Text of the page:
s are the final stage of low-mass stellar evolution.
Low-mass stars, those of roughly 1 to 4 solar masses, undergo a series of evolutionary steps. The evolutionary step right before the star becomes a white dwarf is the ejection of its unfused Hydrogen envelope which then becomes a planetary nebula, which removes ~ 60% of the star’s matter. The remaining core, made up of Carbon and Oxygen then cools and condenses, as it was never massive enough to reach the temperatures required for Carbon fusion.
This core must be under the Chandrasekhar limit of 1.4 solar masses. This is necessary, because the star’s shape is maintained, against the pull of gravity, by something called degeneracy pressure that would not be able to support a more massive star. (The more massive stars become black holes.)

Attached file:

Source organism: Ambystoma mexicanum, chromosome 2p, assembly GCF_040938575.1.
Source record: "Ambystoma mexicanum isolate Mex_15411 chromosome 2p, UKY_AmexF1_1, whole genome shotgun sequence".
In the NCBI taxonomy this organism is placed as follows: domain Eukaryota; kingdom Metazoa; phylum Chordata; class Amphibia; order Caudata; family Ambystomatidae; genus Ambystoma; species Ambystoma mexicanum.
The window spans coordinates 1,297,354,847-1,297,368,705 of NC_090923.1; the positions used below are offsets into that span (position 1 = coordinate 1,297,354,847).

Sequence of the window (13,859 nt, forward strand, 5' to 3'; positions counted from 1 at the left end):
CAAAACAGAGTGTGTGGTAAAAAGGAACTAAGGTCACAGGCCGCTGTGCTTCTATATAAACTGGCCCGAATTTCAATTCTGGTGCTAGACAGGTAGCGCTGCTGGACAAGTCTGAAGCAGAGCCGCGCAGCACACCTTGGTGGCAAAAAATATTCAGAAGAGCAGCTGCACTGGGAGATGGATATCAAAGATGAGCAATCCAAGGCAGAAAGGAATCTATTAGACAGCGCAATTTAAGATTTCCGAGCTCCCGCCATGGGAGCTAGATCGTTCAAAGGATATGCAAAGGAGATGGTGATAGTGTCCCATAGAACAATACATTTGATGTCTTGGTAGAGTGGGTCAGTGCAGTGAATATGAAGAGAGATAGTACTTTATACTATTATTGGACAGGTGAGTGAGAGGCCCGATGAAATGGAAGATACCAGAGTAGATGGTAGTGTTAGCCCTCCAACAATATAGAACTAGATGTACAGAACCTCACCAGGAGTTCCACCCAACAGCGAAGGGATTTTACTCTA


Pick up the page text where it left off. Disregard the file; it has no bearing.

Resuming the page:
The white dwarf maintains its same size as it cools (remember: degeneracy pressure is fighting gravity which wants to contract) but its luminosity and surface temperature decrease with time, tracking it further and further to the lower right hand corner of the HR diagram. And thus, it simply fades into obscurity.